As Brandt in the Coen brother’s The Big Lebowski he takes the astute personal assistant and compels us to feel his anxiety. Every time Brandt is on screen our palms leak as we experience the pressures of working for a wealthy and cruel ass of a boss. He could have faded into the background of the film, but instead he engages full force with the Coen brothers’ off beat characters and becomes a memorable part of the film.


As Mitch in Patch Adams he plays the perfect foil to Robin Williams’ nutty and positive Patch, but not without redemption. While Mitch is uptight, focused and jealous, Phil allows him to breathe and layers him with internal conflict. Mitch has good intentions, and eventually changes. The only reason this transition happens is because of Phil’s deft execution.


As Rusty in Flawless (one of Phil’s first leading roles), he turns what could have been an inflated, drag queen parade of stereotypical oddity and turns in a broken, but funny, but angry and impatient, but forgiving man who is hopelessly stuck in the wrong body.


As nurse Phil Parma in PTA's Magnolia he breaks our hearts with his sensitive, earnest, and gentle spirit. Refusing to take what could have been “a nice male nurse” role, he turns him into an honest welder of human love (slightly spoilery).


As Lester Bangs in Almost Famous he is the aesthetic voice that teaches us what makes rock and roll great. He might have been a critic full of hot air, angst, piss and vinegar, but instead he gives us subtle and meaningful phone calls on what art is about and how being uncool is awesome (minutely spoilery)  


As Wilson Joel in Love LIza (PSH’s first film that orbits him completely) he is a grieving widower who becomes addicted to gasoline fumes and remote-control airplanes in his fervent quest to avoid accepting his wife’s suicide and dealing with his mother-in-law. In the same way that this film takes us through someone’s specific (and acceptable) grief process, Mr. Hoffman embodies a character who is broken, quirky, angry, funny, and addicted. He does not settle for any simple conventions associated with acting out grief, but rather digs deeper into what grieving means for Wilson Joel.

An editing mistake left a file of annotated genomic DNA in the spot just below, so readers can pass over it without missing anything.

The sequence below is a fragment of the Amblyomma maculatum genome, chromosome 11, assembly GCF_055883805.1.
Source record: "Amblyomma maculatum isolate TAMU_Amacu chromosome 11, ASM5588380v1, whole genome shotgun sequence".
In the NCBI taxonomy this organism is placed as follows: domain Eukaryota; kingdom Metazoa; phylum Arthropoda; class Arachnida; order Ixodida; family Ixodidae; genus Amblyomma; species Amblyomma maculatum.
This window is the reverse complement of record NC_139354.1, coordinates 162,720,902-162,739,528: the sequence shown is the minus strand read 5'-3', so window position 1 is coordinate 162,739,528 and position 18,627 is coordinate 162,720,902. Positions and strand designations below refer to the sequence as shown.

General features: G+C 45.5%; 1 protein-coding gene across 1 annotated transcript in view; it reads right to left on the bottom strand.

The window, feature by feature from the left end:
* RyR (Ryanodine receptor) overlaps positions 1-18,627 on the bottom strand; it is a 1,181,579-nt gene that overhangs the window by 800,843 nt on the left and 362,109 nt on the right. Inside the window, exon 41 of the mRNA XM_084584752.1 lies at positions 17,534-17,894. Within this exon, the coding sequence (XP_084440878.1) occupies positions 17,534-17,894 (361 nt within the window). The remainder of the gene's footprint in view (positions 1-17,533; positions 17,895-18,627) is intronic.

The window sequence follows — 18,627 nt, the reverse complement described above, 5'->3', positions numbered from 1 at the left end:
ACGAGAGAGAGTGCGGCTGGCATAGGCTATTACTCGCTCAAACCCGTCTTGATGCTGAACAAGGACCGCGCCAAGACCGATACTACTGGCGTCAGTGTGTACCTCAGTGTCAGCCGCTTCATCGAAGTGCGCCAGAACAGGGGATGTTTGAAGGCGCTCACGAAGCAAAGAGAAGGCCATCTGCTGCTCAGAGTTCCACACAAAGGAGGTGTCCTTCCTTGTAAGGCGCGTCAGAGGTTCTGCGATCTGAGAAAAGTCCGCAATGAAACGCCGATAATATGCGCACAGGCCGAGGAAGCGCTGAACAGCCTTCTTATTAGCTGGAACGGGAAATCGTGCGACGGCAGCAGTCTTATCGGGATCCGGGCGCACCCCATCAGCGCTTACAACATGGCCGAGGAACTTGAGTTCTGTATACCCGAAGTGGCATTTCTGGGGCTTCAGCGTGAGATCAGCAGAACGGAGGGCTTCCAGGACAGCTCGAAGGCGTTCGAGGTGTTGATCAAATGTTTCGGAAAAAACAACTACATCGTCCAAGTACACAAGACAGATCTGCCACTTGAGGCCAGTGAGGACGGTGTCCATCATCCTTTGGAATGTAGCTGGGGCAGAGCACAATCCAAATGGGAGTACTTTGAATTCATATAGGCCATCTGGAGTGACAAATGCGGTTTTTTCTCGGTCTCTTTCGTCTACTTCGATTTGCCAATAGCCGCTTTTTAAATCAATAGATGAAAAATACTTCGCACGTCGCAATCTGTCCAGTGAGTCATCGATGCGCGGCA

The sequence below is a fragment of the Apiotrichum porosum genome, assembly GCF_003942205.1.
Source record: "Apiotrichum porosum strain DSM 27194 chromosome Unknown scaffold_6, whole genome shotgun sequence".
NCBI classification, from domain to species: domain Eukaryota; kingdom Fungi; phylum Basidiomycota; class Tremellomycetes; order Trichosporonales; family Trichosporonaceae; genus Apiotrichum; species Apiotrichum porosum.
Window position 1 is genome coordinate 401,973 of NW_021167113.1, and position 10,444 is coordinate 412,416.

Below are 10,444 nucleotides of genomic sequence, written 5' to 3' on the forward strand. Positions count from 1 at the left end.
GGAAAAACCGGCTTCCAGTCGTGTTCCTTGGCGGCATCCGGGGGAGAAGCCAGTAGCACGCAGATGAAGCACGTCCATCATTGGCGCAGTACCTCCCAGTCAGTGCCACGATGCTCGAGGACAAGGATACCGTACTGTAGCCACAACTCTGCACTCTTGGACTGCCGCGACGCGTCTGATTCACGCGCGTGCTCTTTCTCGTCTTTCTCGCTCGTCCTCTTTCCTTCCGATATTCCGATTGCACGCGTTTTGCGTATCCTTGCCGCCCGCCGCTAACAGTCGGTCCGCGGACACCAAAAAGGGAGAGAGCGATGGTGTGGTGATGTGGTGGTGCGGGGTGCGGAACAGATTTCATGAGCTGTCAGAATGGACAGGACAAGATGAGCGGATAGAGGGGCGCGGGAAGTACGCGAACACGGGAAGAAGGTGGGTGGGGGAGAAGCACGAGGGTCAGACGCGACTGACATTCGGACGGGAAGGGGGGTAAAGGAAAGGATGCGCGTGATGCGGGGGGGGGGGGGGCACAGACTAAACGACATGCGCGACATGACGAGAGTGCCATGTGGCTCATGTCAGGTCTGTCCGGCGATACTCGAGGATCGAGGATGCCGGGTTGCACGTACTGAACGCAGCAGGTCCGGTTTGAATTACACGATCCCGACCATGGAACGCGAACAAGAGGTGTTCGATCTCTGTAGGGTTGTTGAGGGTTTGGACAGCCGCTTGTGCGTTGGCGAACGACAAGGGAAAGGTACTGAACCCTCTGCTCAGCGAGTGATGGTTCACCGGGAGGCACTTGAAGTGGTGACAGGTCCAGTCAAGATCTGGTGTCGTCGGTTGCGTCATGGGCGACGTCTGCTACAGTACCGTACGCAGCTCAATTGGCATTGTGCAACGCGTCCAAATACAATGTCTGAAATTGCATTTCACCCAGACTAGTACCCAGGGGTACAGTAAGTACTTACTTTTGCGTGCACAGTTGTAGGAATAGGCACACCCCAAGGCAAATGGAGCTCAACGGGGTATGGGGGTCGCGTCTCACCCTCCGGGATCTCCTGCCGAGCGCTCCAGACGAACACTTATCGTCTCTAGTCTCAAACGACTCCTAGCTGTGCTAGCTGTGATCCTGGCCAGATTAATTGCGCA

As Dean Trumbell in PTA’s Punch Drunk Love he is a gut-busting wallop of fury and hilarity. That is all.


As Sandy Lyle in Along Came Polly he proves that he is not bound by independent, or auteur, or deeply moody films, but can seamlessly slip into a Ben Stiller comedy and, often times, steal the show. He is believable and hilarious. He brings a liveliness into Sandy that refused to be the goofy/stupid/protagonist sidekick, but is instead a breath of fresh air to the genre and character type. Just for fun (start at 1:05 if you're in a time crunch or sick of this RIDICULOUSLY long list).


As Truman Capote in Capote, for which he won the Oscar for Best Actor in a Leading Role, he is the utter embodiment of Truman Capote’s inner self. He is a physical, vocal, and psychological manifestation of a historical figure’s psyche and shows us how some of the greatest acting happens in moments of silence (spoilery).


As Owen Davian in Mission Impossible III he proves, once again, that no genre is outside of his reach. With nightmarish intensity he broods, stares, threatens, and cradles us cunningly in a delicate yet terrifying tension. And look what he pulls out of Tom Cruise in the first scene of the film!


As Gust Avrakotos in Charlie Wilson's War (nominated for the Best Supporting Actor Oscar) he combines subtlety with shrewdness. Throughout the entire film he is a steaming volcano, ready to erupt at any minute. It is one of the finest examples of power under control, well, until this scene.* Phil takes an ornery, coarse, and impatient character and frames him with restraint.